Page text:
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Though no official announcement has yet been made, the word in SoHo is that Drawing Center director Annie Philbin will go west to become director of the UCLA Hammer, as the Armand Hammer Museum of Art and Cultural Center at the University of California Los Angeles is called. In recent years the Hammer has specialized in showcasing all kinds of traveling shows, ranging from "The Black Male" to "Angels from the Vatican." The current schedule features "Disney Architecture" and the forthcoming "Sunshine & Noir," a show of L.A. art from the '60s and '70s organized by Lars Nitve for the Louisiana Museum in Denmark. "It's a blank canvas," said Coagula Art Journal publisher Mat Gleason. "She could make a big impact here." Current Hammer director Henry Hopkins is planning to return to the UCLA faculty.

The $50,000 Hugo Boss Prize for 1998 has gone to Scottish artist Douglas Gordon, who also won the 1996 Turner Prize and the Premio 2000 at the 1997 Venice Biennale. The sweepstakes-savvy Scott is perhaps best known for film installations that recall art-as-idea gestures of about 25 years ago, such as projecting Alfred Hitchcock's Psycho one frame at a time over a 24-hour period. The prize was presented by Dennis Hopper at the SoHo Guggenheim on July 29 to a standing-room-only crowd that apparently did not include the other short-listed artists (Huang Yong Ping, William Kentridge, Lee Bul, Pipilotti Rist and Lorna Simpson). In his brief acceptance remarks, Gordon said, "It's nice to be in New York and take some money away," and offered to sell the prize for $50,000 to anyone who wanted it.

Las Vegas casino king Steve Wynn won't be shipping a Philadelphia landmark out to his new Bellagio resort after all. Wynn was the anonymous buyer of the 15 x 49 ft. stained-glass mural by Maxfield Parrish and Louis Comfort Tiffany that has been on view in the lobby of the Curtis Building in Philadelphia since 1916. According to a report in the Philadelphia Inquirer, after protests over the sale of Dream Garden broke out in the city, Philadelphia developer Ronald Rubin called his old friend Wynn and talked him out of the purchase. "Steve is a quality guy," Rubin said. The price of the mural was estimated to be between $5 million and $11 million. It is part of the $95-million estate of John Merriam, some of which goes to benefit the Pennsylvania Academy of the Fine Arts. Philadelphia mayor Edward Rendell says he will seek historic status for the mural to prevent its removal.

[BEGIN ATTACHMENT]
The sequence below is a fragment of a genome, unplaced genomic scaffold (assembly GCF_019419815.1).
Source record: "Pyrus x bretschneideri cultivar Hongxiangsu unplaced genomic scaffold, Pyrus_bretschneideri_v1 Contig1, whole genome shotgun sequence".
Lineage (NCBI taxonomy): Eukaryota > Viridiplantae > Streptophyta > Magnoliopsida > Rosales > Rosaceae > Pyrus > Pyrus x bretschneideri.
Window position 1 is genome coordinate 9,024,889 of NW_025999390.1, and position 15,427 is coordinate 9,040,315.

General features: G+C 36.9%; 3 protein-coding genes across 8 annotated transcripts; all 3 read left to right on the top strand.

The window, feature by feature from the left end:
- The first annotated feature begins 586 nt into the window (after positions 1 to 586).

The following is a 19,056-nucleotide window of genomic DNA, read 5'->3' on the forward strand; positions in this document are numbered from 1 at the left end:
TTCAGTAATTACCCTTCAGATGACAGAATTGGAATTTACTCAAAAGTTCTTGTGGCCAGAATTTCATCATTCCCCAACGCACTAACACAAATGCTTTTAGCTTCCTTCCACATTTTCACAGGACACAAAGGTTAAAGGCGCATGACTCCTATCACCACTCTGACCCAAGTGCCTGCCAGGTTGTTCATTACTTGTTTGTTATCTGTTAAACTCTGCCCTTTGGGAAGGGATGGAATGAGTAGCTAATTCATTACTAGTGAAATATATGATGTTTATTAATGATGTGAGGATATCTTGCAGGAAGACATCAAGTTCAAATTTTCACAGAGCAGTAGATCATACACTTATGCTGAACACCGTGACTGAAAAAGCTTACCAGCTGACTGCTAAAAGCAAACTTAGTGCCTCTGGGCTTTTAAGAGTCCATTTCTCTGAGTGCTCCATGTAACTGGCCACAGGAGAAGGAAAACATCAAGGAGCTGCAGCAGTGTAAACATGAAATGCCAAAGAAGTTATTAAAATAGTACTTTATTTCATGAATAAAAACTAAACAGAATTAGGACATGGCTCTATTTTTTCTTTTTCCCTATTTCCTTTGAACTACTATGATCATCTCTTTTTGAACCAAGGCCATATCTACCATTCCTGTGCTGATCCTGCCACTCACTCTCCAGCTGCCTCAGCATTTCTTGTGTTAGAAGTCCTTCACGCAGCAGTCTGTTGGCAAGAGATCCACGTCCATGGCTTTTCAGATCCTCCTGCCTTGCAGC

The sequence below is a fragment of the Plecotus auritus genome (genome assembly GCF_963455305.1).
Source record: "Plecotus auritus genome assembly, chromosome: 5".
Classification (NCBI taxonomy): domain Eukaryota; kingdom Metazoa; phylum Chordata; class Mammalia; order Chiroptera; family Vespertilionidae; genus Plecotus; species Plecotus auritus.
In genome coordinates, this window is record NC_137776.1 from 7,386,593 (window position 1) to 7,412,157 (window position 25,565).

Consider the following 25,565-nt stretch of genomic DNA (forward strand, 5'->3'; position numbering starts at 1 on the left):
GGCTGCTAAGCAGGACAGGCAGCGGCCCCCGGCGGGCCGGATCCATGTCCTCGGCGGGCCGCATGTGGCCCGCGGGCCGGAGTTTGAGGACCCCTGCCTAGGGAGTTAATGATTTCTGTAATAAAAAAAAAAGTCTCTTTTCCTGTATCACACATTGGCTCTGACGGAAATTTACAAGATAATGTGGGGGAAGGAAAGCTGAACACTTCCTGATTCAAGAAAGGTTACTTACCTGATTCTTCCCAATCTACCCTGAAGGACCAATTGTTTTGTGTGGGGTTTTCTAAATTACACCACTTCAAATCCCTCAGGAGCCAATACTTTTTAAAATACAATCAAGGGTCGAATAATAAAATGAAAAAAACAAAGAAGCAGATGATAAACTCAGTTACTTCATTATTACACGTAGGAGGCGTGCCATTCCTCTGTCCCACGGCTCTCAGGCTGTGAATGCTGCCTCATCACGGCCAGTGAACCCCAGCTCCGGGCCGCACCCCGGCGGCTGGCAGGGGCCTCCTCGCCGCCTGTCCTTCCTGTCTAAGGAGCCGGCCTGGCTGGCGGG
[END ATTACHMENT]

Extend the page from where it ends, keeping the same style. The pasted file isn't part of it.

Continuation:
Georgia O'Keeffe Museum founder Anne Marion has offered $3 million to buy O'Keeffe's summer place near Abiquiu, an adobe house and 12-acre plot known as Ghost Ranch that the artist acquired in 1940. The property belongs to O'Keeffe's longtime associate and heir, Juan Hamilton, but the neighboring 21,000-acre, identically named Ghost Ranch owned by the Presbyterian Church may exercise its option to buy the property. The church uses its New Mexico property as a combination religious retreat and dude ranch, but may not have the funds to make the purchase. O'Keeffe's Ghost Ranch is important to devotees because of its view of one of her favorite subjects, the Pedenal butte, which O'Keeffe Museum director George King called "her Mont St. Victoire." Marion wants to preserve O'Keeffe's home for scholars, and has offered to donate $250,000 to the church if it lets her purchase go through.

Meanwhile, Hamilton has given the O'Keeffe Museum all of the personal tangible property he inherited from O'Keeffe at her death in 1987. The collection includes O'Keeffe's studio materials as well as found objects -- bones, shells and rocks -- that turned up as subjects of her works. The collection will form part of the museum's study center, headed by Barbara Lynes and expected to open in about a year.

The O'Keeffe Museum also announced the election of Rollin W. King, founder of Southwest Airlines, as new board president.

Art historian and ArtNet contributor Lewis Kachur lectures on Stuart Davis this Sunday, Aug. 2, at the National Museum of American Art in Washington, D.C., locale of the current Davis retrospective. The lecture begins at 2 pm in the museum lecture room and is free.